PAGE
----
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  • Print publication year: 2015
  • Online publication date: February 2020

Chapter Five - ‘Guys, until Friday!’: Practising and performing gender in the HUMCC


In one of the first church sermons that I attended, in June 1995, a church member visiting from Durban offered to run ‘umamma’ classes for skesanas (effeminate men) in the church community. The idea behind the umamma classes was to promote stable relationships, by teaching skesanas how to be more appropriately and attractively effeminate in ways that would encourage their masculine partners (injongas) to be faithful to them. While his suggestion was received with much mirth by the Johannesburg congregation, it hinted at a complex, changing and contested terrain of gender identity within the HUMCC.

For members of the HUMCC community, a gendered division in male same-sex relationships between skesanas and injongas was a familiar pattern. Skesana is a term that refers to the partner in a male same-sex relationship who adopts a feminine social status and receptive sexual role. The injonga, on the other hand, retains a male social identity and, in theory at least, always assumes a penetrative role in sexual intercourse. Historical research and oral testimony suggest that the skesana-injonga partnership is the most common way of organising male same-sex relationships amongst township youth. Yet in the emerging politics of gay identity, the skesanainjonga polarity was increasingly being seen by HUMCC members as socially conservative and slightly out of date.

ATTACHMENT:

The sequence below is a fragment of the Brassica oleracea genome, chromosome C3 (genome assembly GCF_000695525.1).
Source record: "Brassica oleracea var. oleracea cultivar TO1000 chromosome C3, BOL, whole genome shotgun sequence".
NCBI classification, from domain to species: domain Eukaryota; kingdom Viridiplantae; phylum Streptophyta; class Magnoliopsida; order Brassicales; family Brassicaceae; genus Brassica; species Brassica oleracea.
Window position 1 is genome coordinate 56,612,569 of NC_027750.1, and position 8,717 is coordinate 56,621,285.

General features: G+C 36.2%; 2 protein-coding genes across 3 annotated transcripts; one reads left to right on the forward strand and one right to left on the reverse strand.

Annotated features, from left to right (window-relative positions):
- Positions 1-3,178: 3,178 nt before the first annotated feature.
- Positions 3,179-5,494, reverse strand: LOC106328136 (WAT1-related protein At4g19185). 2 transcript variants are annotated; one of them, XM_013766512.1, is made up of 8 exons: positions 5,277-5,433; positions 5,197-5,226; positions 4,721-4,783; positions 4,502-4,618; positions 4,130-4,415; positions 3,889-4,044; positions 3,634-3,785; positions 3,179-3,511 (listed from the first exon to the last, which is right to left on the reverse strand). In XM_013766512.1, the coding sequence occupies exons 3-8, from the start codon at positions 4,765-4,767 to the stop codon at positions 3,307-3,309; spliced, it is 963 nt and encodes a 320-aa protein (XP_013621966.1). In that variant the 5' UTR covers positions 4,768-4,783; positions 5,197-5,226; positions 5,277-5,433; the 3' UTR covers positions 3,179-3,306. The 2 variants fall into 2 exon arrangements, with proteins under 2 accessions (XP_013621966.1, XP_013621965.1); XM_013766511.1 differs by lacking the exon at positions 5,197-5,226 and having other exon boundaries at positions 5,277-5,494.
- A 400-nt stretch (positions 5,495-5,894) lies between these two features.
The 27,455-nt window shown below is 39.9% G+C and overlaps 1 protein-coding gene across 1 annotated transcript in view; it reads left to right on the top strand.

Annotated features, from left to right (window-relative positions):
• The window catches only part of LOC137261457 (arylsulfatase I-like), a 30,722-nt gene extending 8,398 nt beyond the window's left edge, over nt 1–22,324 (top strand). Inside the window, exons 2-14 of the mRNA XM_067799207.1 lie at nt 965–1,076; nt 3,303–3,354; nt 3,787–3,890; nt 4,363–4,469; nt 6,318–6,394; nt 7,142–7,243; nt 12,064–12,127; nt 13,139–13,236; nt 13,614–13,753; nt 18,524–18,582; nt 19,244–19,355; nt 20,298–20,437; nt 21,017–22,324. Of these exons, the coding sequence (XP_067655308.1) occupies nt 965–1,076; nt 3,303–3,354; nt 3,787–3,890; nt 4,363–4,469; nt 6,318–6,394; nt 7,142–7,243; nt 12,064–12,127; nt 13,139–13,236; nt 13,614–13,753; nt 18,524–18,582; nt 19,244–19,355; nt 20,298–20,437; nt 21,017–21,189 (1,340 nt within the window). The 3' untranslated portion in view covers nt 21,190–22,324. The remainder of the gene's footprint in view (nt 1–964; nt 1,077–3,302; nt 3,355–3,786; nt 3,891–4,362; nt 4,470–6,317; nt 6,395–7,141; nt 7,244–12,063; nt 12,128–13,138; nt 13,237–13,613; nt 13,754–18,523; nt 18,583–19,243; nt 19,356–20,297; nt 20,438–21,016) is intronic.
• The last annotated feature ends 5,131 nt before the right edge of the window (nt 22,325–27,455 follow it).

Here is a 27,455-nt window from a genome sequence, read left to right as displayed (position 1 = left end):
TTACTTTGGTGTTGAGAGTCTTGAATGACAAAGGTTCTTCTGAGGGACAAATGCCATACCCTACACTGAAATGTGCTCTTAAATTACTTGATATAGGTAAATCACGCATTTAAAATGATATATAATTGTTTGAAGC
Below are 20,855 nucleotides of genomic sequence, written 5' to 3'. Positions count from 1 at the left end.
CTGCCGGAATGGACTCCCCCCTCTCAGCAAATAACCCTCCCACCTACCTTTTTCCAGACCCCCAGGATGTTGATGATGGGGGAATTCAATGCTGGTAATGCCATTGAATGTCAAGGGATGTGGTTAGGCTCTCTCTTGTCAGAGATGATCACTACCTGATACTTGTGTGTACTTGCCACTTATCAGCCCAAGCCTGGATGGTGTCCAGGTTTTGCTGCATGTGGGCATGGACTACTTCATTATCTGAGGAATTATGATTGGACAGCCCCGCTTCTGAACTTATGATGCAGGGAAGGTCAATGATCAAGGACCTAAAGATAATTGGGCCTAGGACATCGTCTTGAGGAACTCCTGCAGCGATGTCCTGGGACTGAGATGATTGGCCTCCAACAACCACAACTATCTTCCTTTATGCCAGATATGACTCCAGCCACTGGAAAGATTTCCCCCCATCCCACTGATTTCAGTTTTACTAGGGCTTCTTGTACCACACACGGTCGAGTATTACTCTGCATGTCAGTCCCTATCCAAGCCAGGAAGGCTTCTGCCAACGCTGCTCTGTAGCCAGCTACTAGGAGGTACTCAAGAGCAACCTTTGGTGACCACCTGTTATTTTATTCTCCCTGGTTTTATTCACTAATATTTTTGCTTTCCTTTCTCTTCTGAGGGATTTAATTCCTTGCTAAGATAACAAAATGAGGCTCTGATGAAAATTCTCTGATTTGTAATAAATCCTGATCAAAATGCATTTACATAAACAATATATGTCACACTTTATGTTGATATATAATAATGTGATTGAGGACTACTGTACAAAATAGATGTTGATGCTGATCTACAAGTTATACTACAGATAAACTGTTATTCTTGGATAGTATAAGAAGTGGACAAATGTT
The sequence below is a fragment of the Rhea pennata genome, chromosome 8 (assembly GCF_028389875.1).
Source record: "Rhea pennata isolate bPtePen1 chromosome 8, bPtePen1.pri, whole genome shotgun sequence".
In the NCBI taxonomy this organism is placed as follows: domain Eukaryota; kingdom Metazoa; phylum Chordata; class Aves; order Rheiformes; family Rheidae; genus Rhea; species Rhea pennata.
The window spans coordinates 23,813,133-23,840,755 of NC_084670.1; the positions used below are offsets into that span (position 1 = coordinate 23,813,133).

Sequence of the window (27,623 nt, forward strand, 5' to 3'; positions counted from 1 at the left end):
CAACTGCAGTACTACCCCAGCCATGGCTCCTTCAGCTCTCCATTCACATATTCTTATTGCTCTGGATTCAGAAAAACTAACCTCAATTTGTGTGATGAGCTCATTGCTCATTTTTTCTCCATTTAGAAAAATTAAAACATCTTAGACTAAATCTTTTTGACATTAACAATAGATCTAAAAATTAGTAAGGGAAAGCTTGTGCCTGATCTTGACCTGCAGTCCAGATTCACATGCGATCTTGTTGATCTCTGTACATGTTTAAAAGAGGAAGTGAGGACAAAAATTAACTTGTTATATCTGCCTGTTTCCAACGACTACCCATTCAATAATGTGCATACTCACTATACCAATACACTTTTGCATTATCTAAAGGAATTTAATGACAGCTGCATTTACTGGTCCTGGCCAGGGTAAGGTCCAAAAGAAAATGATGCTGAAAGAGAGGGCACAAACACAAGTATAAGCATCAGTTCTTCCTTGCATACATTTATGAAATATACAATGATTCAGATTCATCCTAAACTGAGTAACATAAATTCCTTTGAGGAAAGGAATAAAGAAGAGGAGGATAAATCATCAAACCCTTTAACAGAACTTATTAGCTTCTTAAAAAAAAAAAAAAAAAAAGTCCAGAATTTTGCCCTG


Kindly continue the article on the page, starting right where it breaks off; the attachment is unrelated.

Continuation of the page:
One should bear in mind that the church community was formed in 1994 during a period of profound social and political transformation in South Africa. One of the many discourses that the church community contributed to, and was influenced by, was the liberation discourse of the lesbian and gay movement in South Africa. As noted the HUMCC was a founding member of the National Coalition for Gay and Lesbian Equality (NCGLE) and actively participated in its campaigns. Reverend Thandekiso and Paul Mokgethi were both prominent in GLOW, and in 1998 GLOW celebrated its tenth anniversary in the HUMCC premises. Thus the relatively new language of gay and lesbian liberation was familiar to several church members. Gay and lesbian liberation articulated new possibilities not only for legal equality, but also for the form and structure of sexual relationships.